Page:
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Go Back   Madabout Kitcars Forum > Mad Build Area > Tribute Automotive Builds

Tribute Automotive Builds Discuss your Tribute kit build

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  #1  
Old 7th October 2012, 12:31
Brian C Brian C is offline
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Default Tools Required for Tribute Build

Hi,

I was wondering if anyone would be able to list all of the tools required to undertake the Tribute build.

I have nothing in the way of mechanics tools although I do have a hammer and chisel at the ready!

Any advice would be most appreciated as I am expecting that this investment needs to be taken into consideration.

Many thanks,

Brian
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  #2  
Old 7th October 2012, 18:59
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seanick seanick is offline
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Mmm, well how about...

An average socket set
An average ring spanner set
An average screw driver set
I think you need those just to get through life in general if you own a house/car/bike or boat

A jigsaw for trimming window surrounds an gtp panels, but you could use a hacksaw or pad saw.An electric drill for er hole drilling
Set of bits for the above. Again a usual household tool.
Trolley jack and a pair of axle stands sanding is handy, but not nescercery. If you are into cars you probably have these.

An electric sander is nice, but not nessercery. You get a better finish with long boards and hand sanding wet.

Volt meter

I reckon most of that would nit cost a lot if sourced at a car boot. New maybe 150?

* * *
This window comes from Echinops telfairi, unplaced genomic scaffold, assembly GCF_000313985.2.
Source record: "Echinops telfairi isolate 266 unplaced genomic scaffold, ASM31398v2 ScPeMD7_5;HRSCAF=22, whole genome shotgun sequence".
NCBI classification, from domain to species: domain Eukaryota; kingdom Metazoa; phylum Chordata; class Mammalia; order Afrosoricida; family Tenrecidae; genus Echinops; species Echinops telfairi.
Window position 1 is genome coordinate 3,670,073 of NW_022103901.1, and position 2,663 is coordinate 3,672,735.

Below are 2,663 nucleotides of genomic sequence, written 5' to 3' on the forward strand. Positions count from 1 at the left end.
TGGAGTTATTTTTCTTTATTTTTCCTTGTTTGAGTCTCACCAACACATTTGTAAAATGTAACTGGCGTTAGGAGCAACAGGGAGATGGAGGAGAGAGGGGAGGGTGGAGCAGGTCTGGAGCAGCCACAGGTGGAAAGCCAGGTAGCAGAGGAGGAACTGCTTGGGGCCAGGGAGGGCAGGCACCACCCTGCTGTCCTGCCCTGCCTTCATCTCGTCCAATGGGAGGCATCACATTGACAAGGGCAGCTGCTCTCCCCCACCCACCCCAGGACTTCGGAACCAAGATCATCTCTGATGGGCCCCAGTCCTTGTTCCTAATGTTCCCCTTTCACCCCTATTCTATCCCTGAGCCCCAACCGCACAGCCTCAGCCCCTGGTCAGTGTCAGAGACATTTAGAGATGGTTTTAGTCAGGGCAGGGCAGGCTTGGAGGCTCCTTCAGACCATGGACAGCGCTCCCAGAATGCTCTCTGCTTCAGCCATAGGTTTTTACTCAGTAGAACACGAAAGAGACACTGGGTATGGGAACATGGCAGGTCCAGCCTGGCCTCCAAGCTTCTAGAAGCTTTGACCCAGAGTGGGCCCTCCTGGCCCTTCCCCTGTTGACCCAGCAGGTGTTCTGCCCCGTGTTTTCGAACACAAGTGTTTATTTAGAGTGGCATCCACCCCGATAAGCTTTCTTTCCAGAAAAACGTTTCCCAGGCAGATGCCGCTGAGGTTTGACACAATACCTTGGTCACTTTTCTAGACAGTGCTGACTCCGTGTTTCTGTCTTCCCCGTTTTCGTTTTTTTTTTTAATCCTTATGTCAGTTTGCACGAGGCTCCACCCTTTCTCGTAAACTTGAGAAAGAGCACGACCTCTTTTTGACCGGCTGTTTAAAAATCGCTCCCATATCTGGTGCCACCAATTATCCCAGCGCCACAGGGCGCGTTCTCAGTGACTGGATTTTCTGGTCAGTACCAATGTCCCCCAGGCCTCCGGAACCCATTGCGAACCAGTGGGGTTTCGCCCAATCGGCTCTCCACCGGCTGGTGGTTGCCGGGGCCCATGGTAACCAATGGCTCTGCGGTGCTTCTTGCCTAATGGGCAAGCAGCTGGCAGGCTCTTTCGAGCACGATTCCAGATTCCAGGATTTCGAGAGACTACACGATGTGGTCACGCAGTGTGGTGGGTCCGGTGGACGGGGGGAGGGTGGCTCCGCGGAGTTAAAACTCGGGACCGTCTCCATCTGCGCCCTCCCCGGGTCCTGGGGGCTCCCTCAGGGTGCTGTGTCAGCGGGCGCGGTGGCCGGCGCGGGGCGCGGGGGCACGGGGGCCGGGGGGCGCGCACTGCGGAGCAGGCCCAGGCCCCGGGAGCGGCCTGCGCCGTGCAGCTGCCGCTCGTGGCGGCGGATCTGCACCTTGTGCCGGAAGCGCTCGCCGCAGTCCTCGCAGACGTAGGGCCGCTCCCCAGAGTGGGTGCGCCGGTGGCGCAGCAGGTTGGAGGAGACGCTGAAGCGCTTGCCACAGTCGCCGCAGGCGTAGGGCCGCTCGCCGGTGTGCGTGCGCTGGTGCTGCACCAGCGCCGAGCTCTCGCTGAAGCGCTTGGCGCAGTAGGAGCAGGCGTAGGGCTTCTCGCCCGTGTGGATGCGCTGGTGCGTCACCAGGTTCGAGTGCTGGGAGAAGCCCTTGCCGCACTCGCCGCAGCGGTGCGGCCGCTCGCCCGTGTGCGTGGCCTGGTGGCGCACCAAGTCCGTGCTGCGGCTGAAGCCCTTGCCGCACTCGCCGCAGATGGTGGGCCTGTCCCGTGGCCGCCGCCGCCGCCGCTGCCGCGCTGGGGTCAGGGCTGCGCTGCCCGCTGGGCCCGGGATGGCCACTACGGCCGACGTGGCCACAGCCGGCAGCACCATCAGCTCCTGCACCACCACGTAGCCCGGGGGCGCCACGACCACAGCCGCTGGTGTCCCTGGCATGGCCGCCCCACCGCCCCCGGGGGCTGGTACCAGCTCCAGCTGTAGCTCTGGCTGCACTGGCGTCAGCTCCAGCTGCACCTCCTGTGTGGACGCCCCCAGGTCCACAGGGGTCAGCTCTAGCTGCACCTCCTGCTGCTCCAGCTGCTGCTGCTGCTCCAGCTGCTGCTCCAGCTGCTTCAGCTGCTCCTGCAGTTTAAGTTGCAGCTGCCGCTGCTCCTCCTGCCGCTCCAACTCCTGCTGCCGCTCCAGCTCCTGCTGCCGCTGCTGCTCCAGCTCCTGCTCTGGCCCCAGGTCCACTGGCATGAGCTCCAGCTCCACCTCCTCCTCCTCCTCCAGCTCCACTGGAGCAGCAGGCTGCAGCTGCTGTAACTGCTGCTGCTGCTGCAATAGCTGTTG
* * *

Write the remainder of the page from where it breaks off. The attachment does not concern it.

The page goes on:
This list is not exhaustive, I just cannot think of anything else!
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  #3  
Old 7th October 2012, 19:51
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Quote:
Originally Posted by seanick View Post
Mmm, well how about...

An average socket set
An average ring spanner set
An average screw driver set
I think you need those just to get through life in general if you own a house/car/bike or boat

A jigsaw for trimming window surrounds an gtp panels, but you could use a hacksaw or pad saw.An electric drill for er hole drilling
Set of bits for the above. Again a usual household tool.
Trolley jack and a pair of axle stands sanding is handy, but not nescercery. If you are into cars you probably have these.

An electric sander is nice, but not nessercery. You get a better finish with long boards and hand sanding wet.

Volt meter

I reckon most of that would nit cost a lot if sourced at a car boot. New maybe 150?

This list is not exhaustive, I just cannot think of anything else!
Nick, you have beaten me to it again! Your list is only missing the pop-rivet gun and electrical fittings crimper.
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  #4  
Old 7th October 2012, 20:18
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I'm sorry. If I spent as much time working on the car as I did on this forum my build would be finished by now......te he.

Had a great time at Goodwood today, with two sessions on the go kart's with some mates so they did a grid start for us.....chaos!
Went in the Morris and the Burlington, with family co-drivers.
Finished the final details on the Burlington like rear mudguards and some front suspension covers, but just have to reshape the exhaust where it touches then its sort of finished for now. Only finished those bits friday. Then will start on my 250 this week....shock horror, even though I am still waiting for my wheels.